China’s National Healthcare Security Administration recently broke off talks with Pfizer to include Paxlovid among the medications eligible for reimbursement under the country’s national health insurance system. Officials said the company was charging too much for the antiviral medicine.
Many netizens on popular Chinese social media sites WeChat and Weibo have further blamed the joint World Health Organization (WHO) and the Medicines Patent Pool for not including China amongst the upper-middle income countries eligible to receive generic COVID medications at cheap prices.
Asia Fact Check Lab (AFCL) found it misleading to blame the breakdown of talks on Pfizer's pricing for Paxlovid. China’s own per-capita income statistics preclude it from buying Paxlovid at the same price as other upper-middle income countries, and the vast sums the country has spent on combating COVID – both inside and outside its borders – indicate that the price of a single medication is not likely a critical issue.
China’s healthcare security agency on Jan. 8 announced that Paxlovid, an oral medication "strongly recommended" by WHO in use against COVID, would not be added to the list of medications eligible for reimbursement under domestic healthcare plans due to its cost.
The decision was made in spite of findings from China’s National Health Commission that detail the drug's usefulness in treating patients in the early and intermediate stages of infection. Skyrocketing demand for the medicine has made it almost impossible to legally obtain in China, and black market scalpers regularly fetch tens of thousands of yuan for a box.
Is Pfizer asking too high a price for Paxlovid?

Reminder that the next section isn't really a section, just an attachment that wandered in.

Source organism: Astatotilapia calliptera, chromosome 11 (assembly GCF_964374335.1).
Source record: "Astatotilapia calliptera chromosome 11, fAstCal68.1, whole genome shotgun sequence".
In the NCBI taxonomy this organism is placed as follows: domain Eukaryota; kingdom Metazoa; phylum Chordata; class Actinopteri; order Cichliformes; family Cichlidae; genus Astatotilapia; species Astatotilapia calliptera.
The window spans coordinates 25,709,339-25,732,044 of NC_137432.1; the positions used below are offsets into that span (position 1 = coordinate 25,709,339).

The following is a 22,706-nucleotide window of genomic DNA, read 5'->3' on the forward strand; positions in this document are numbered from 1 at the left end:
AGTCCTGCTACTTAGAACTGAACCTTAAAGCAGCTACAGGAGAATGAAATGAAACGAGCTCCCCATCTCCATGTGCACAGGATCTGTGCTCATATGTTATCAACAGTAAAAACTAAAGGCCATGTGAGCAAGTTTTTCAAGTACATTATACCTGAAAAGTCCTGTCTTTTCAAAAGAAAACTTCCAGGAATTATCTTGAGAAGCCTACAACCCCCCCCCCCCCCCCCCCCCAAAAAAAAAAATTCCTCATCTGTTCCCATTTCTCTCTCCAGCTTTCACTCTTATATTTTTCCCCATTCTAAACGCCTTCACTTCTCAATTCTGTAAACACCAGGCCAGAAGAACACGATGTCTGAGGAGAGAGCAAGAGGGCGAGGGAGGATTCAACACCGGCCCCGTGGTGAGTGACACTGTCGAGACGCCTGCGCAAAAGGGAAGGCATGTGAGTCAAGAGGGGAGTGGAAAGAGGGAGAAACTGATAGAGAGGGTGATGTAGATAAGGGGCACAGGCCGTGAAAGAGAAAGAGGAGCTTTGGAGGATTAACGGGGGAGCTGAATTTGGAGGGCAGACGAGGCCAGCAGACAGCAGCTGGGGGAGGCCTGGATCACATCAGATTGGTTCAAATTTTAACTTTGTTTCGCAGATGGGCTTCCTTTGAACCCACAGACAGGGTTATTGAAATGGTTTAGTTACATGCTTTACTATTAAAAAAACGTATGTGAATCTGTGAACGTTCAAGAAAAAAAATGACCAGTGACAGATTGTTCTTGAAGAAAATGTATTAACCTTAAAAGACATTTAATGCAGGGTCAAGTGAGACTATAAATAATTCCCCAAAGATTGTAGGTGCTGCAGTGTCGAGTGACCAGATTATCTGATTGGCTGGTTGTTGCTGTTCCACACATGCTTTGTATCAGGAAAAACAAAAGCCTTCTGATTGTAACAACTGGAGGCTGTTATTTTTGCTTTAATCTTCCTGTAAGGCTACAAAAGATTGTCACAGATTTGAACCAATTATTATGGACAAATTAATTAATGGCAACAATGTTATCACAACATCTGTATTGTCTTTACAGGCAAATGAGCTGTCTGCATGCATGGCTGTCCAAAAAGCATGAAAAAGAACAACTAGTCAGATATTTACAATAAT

Details of China’s negotiations with Pfizer were not publicly released. An article published by Chinese media conglomerate Tencent cited an insider source as saying that an offer to sell Paxlovid for 700 yuan ($104) per course was rejected. Neither side has confirmed the statement.
Pfizer CEO Albert Bourla mentioned the negotiations at the J.P. Morgan Healthcare Conference held on Jan. 9. He noted that Paxlovid prices are based on the income levels where it is sold. "They (China) want it lower than the lowest of the middle, and we didn't agree,” Bourla said. “They are the second highest economy in the world, and I don't think that they should pay less than El Salvador."
Paxlovid received emergency approval from the State Food and Drug Administration on Feb. 11, 2022, with the first batch of 21,200 boxes selling for 2,300 yuan per course the following month. One course includes 30 tablets meant to be consumed over five days.
Before the latest round of negotiations began, the People's Daily, a government-aligned newspaper, reported that the price for a course of Paxlovid under a government healthcare plan had dropped from 2,300 yuan to 1,890 yuan. If patients were able to obtain maximum reimbursement, their out-of-pocket payment would only be 189 yuan per course.
Some countries have purchased Paxlovid directly with national funds to minimize the costs for patients. The U.S. has ordered 10 million doses priced at around $530 (3,700 yuan) per course, offered free to eligible patients who test positive for COVID. The German Federal Ministry of Health purchased 1 million doses at a cost of 500 euros per course (3,640 yuan). The governments of Taiwan and Hong Kong bought Paxlovid for about $700 (4,716 yuan) per course.